Hope Believes in Better

This is Day 12 of 31 Days of Hope-filled Living. To start over with Day 1, click here.

Because you are praying for me and the Spirit of Jesus Christ is helping me, I know this trouble will bring my freedom. I expect and hope that I will not fail Christ in anything but that I will have the courage now, as always, to show the greatness of Christ in my life here on earth, whether I live or die.”

– Philippians 1:19-20 (NCV)

Hope is not a denial of reality, but a perspective that includes and looks beyond these current and often discouraging circumstances. 

Paul wrote his letter to the Philippians from jail, and it is what some people refer to as the “rejoicing” letter. Let that sink in for just an extra second. Read it again if you want to. Paul was incarcerated in Rome, uncertain whether a death sentence would be handed down by Caesar, and fully aware that his circumstances were somewhere between unfortunate and terminal. Yet, his words were full of joy, gratitude, and most of all, hope. He was confident that despite the reality of current or foreseen circumstances, God was working good in the lives of His kids, and He would continue to do so, for Paul and all of humanity. 

Being truthful about the state of our nation and world does not equal losing hope. Hope sees truth and still believes in better. That which dismisses or does not seek truth, but grins, saying “It will be okay,” is naiveté, not hope.

— Bernice King

I have to get brutally honest for a few minutes. Hope has not come easy recently. That’s tough to admit for this hope-Girl. And it’s not because my personal circumstances have been difficult, although they have been. I think it’s because the state of our nation and world appears to me to be dire. And as Bernice King (the daughter of MLK Jr.) says, to be truthful about those things, hope requires to believe in better. And I’ve found that last part nearly impossible in light of humanity’s endless cycles of hatred and violence. If it’s not the war in Ukraine, it’s the polarized politics and if it’s not racially-motivated mass shootings, it’s climate-change-driven wildfires and it feels like the only way to hold onto hope is the ignorance of burying my head in some hole of sand. 

But, listen. Look at my face. I can still believe in better. You can still believe in better. We can still believe. 

Why? Because that’s what makes us different. As Christ-followers we, by definition, are believers. 

In John 6:29, Jesus says the one work required by God is to believe in the one He sent. My only job, your only job as a Christian is to believe in Jesus. And Jesus redeems anyone, heals anything, makes everything new. He makes things better. You know it’s true. You’ve seen it.

When all we long for is progress, He fulfills that promise. When history keeps repeating and we realize that humanity is still just as broken as it always was, Jesus renews our hope and calms the storms of anxiety. He reveals the micro-miracles in every heart redeeming every evil for good.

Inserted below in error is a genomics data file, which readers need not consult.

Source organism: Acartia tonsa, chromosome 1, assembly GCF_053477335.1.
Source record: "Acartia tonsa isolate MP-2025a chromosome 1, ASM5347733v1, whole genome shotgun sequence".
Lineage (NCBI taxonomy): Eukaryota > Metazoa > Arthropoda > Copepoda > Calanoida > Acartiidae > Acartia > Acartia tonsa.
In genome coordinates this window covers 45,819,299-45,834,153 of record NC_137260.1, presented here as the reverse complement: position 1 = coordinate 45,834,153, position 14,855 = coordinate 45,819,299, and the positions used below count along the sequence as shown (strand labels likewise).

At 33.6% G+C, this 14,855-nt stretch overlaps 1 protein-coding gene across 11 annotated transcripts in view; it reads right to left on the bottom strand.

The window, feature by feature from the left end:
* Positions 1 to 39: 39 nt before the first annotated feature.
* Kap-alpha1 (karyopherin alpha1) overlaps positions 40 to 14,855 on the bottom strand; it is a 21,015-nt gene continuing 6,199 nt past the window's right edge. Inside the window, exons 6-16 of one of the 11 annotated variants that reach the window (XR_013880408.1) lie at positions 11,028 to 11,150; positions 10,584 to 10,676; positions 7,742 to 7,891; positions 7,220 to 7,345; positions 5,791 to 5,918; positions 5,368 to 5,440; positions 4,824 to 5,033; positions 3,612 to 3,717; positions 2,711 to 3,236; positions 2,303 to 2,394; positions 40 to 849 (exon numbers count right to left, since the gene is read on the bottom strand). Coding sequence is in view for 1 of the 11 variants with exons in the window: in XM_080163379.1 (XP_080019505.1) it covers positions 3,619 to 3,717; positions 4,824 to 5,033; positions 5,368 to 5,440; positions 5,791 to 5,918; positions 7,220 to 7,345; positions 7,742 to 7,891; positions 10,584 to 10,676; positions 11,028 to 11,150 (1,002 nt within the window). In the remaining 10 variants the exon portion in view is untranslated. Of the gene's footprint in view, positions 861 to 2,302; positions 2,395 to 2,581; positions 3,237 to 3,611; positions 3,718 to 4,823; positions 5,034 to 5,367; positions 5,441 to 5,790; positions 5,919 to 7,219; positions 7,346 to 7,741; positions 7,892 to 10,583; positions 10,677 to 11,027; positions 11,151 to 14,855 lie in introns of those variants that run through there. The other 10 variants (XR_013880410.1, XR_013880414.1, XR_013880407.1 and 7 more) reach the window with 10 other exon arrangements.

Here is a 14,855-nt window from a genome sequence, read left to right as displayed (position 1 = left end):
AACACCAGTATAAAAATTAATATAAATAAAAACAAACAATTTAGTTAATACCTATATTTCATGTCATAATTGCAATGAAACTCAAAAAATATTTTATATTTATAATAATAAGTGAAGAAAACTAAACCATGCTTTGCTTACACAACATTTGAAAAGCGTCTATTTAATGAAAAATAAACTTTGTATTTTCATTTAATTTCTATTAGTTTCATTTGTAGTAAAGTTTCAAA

I’ve found myself saying this inwardly with a sigh when I see some goodness or loving story: “Oh phew, my hope in humanity is briefly restored.” 

But what’s wrong with that sentiment is that my hope never should have been or can ever be in humanity. Humanity will keep disappointing me, if that’s where my hope is. 

The truth is that humanity is broken and will be until Jesus comes again. It will not “be okay” and I’m ready to shed the naivete that it will be, this side of heaven. I’m looking at the world with realistic eyes, and hoping in Jesus. He can, does, and will restore us. His Kingdom is here in part and is coming soon in all its fullness. You and me, we’re a part of that Kingdom-come business.  

Hope How-to: Be honest with God about your hopelessness today. What or whom do you wish you could put your hope in, but you’re realizing that’s an unworthy vessel for hope? How does that make you feel? What circumstances in your life or society or the world do you wish could be better? What is breaking your heart right now and causing hopeless feelings? Jot those down or speak them aloud to God or a close friend. Don’t be afraid to be fully honest. Shed any ignorance or naivete and admit that your hope is not and cannot be found in the resolution or improvement of those things. Cry out to God for His hope and presence and re-locate your hope if it has been placed in anything but Him alone. 

Prayer: Oh Lord, I confess that I’ve struggled to believe for better recently, and maybe my Dear Reader has also struggled. And while I know You’re working in lives and communities and in our world, sometimes the suffering and evil is just too prevalent for my human eyes. I find it hard to focus on Your goodness and miracles and light because the evil is just so dark. Please help us all, Jesus, to realign our hope in You and to see the goodness you give every day in grace upon grace. Guide us into greater depths of trust and show us glimpses of eternity where we won’t have to muddle through the grief of this fallen world. Help my Reader today, Sweet Lord. Show her how to believe in You. Thank you for calling us and making us Believers, and for showing us that belief is all that is required for eternal fountains of hope. 

If you haven’t already, please drop your email into the Subscribe box so that you can catch all of my words. And if you thought of someone who would be blessed by this post as you read it, please remember to pass it on. This world could use a little more hope, don’t you think?

with love from my Nest,


(photos taken at the Japanese Friendship Garden in Balboa Park, San Diego)

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